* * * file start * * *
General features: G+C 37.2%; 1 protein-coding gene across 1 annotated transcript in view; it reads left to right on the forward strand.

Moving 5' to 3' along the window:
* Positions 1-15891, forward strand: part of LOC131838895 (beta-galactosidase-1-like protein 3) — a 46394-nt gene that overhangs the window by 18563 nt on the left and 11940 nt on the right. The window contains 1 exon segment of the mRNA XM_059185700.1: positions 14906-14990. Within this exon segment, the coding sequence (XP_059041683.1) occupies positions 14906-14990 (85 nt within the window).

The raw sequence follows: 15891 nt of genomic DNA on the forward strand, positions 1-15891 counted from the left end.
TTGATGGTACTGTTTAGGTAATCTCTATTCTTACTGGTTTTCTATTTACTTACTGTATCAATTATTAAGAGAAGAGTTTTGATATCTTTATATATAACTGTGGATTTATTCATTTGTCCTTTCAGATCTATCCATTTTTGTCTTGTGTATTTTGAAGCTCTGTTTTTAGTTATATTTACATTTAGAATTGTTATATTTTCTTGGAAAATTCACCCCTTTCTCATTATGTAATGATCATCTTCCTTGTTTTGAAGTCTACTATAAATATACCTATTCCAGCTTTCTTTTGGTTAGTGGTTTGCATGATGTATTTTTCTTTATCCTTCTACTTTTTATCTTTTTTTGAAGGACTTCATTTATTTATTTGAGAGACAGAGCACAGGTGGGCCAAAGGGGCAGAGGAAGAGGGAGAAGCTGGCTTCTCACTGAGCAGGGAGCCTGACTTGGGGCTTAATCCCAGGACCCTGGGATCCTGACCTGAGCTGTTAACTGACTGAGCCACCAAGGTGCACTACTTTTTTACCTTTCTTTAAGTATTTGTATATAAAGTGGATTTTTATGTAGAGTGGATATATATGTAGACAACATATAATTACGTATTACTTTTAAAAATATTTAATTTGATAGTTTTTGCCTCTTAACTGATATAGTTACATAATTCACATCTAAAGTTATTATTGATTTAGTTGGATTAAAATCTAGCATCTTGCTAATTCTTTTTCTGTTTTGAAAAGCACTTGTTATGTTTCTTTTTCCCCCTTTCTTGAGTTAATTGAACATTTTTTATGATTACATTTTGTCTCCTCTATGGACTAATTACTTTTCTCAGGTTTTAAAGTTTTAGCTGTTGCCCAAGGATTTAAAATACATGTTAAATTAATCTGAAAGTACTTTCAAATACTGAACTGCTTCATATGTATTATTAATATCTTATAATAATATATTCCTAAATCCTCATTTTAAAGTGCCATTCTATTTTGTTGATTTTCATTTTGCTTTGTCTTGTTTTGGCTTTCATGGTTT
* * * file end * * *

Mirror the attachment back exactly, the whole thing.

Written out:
General features: G+C 37.2%; 1 protein-coding gene across 1 annotated transcript in view; it reads left to right on the forward strand.

Moving 5' to 3' along the window:
* Positions 1-15891, forward strand: part of LOC131838895 (beta-galactosidase-1-like protein 3) — a 46394-nt gene that overhangs the window by 18563 nt on the left and 11940 nt on the right. The window contains 1 exon segment of the mRNA XM_059185700.1: positions 14906-14990. Within this exon segment, the coding sequence (XP_059041683.1) occupies positions 14906-14990 (85 nt within the window).

The raw sequence follows: 15891 nt of genomic DNA on the forward strand, positions 1-15891 counted from the left end.
TTGATGGTACTGTTTAGGTAATCTCTATTCTTACTGGTTTTCTATTTACTTACTGTATCAATTATTAAGAGAAGAGTTTTGATATCTTTATATATAACTGTGGATTTATTCATTTGTCCTTTCAGATCTATCCATTTTTGTCTTGTGTATTTTGAAGCTCTGTTTTTAGTTATATTTACATTTAGAATTGTTATATTTTCTTGGAAAATTCACCCCTTTCTCATTATGTAATGATCATCTTCCTTGTTTTGAAGTCTACTATAAATATACCTATTCCAGCTTTCTTTTGGTTAGTGGTTTGCATGATGTATTTTTCTTTATCCTTCTACTTTTTATCTTTTTTTGAAGGACTTCATTTATTTATTTGAGAGACAGAGCACAGGTGGGCCAAAGGGGCAGAGGAAGAGGGAGAAGCTGGCTTCTCACTGAGCAGGGAGCCTGACTTGGGGCTTAATCCCAGGACCCTGGGATCCTGACCTGAGCTGTTAACTGACTGAGCCACCAAGGTGCACTACTTTTTTACCTTTCTTTAAGTATTTGTATATAAAGTGGATTTTTATGTAGAGTGGATATATATGTAGACAACATATAATTACGTATTACTTTTAAAAATATTTAATTTGATAGTTTTTGCCTCTTAACTGATATAGTTACATAATTCACATCTAAAGTTATTATTGATTTAGTTGGATTAAAATCTAGCATCTTGCTAATTCTTTTTCTGTTTTGAAAAGCACTTGTTATGTTTCTTTTTCCCCCTTTCTTGAGTTAATTGAACATTTTTTATGATTACATTTTGTCTCCTCTATGGACTAATTACTTTTCTCAGGTTTTAAAGTTTTAGCTGTTGCCCAAGGATTTAAAATACATGTTAAATTAATCTGAAAGTACTTTCAAATACTGAACTGCTTCATATGTATTATTAATATCTTATAATAATATATTCCTAAATCCTCATTTTAAAGTGCCATTCTATTTTGTTGATTTTCATTTTGCTTTGTCTTGTTTTGGCTTTCATGGTTT